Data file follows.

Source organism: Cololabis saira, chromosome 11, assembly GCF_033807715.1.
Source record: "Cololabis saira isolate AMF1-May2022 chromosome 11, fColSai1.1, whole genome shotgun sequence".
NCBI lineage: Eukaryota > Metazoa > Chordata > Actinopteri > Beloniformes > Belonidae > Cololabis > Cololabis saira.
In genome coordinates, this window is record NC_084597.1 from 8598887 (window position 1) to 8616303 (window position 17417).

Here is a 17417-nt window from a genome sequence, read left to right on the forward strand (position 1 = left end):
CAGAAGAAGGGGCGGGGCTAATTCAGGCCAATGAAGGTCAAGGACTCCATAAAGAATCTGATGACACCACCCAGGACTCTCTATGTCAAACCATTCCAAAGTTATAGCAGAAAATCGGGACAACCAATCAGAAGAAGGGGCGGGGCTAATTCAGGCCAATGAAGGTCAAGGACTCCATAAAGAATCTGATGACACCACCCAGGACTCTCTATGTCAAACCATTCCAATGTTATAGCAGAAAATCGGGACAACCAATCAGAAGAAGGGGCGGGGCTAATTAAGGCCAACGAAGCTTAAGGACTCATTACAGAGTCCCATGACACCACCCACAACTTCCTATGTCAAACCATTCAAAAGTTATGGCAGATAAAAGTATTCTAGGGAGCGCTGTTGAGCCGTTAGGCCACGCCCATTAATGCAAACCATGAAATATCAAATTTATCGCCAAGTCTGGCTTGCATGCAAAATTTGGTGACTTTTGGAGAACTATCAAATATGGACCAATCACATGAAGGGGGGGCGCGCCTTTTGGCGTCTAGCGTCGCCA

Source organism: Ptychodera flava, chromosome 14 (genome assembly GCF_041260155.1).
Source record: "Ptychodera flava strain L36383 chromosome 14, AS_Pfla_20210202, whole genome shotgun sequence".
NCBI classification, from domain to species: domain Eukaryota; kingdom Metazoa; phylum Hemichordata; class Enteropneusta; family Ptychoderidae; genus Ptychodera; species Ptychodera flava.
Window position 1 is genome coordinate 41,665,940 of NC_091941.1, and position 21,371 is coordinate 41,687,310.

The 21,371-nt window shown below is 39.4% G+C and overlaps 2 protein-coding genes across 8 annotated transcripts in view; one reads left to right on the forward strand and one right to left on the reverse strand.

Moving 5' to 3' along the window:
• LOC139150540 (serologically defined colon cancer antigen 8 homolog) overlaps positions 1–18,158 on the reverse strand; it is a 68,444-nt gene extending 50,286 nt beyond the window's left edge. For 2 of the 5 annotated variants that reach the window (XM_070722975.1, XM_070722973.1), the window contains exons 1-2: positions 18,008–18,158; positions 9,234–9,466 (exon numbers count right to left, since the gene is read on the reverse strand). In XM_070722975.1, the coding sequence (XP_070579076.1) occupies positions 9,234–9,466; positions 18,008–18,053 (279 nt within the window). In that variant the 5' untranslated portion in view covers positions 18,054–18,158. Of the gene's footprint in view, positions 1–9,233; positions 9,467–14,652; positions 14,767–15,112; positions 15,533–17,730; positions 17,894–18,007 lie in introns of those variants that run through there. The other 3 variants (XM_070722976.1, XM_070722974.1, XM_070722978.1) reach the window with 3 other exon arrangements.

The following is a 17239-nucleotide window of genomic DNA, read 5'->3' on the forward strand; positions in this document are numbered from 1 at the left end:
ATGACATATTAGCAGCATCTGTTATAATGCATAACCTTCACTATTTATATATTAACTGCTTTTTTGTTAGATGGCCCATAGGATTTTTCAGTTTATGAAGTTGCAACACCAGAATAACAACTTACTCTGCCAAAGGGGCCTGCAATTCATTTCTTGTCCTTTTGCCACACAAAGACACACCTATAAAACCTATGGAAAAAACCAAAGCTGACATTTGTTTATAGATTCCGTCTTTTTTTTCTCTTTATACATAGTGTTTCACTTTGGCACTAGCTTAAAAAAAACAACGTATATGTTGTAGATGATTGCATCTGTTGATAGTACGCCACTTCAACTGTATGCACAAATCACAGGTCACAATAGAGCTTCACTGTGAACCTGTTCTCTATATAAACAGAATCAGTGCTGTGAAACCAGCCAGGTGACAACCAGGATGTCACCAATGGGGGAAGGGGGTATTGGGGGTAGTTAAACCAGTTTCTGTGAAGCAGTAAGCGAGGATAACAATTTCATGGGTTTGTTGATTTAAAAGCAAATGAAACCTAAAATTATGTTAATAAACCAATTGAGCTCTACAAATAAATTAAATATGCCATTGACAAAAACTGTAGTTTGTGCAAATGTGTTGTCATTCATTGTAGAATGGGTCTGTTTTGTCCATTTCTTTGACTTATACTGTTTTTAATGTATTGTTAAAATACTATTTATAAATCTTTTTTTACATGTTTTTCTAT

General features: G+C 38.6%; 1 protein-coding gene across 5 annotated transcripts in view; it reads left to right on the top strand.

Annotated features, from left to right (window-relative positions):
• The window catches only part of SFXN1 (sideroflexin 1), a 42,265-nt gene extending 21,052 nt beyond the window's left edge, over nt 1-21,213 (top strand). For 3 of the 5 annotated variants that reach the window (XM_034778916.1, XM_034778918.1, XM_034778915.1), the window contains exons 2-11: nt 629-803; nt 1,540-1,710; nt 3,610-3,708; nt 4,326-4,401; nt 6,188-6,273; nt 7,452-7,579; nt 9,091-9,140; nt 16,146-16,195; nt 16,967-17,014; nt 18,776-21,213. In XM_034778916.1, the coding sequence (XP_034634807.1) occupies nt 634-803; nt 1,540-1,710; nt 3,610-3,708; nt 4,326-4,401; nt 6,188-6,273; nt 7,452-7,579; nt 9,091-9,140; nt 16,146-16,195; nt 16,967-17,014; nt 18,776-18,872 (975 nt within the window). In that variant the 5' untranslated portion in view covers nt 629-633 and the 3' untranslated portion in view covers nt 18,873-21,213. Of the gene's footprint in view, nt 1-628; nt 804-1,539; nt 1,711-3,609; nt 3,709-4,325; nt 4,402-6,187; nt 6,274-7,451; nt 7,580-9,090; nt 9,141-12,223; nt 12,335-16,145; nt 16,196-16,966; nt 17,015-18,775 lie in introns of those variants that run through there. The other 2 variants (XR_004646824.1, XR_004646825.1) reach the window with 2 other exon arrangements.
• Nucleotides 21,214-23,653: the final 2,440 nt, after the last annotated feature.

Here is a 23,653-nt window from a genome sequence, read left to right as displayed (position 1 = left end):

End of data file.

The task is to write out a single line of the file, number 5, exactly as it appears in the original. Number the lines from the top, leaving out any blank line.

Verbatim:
Here is a 17417-nt window from a genome sequence, read left to right on the forward strand (position 1 = left end):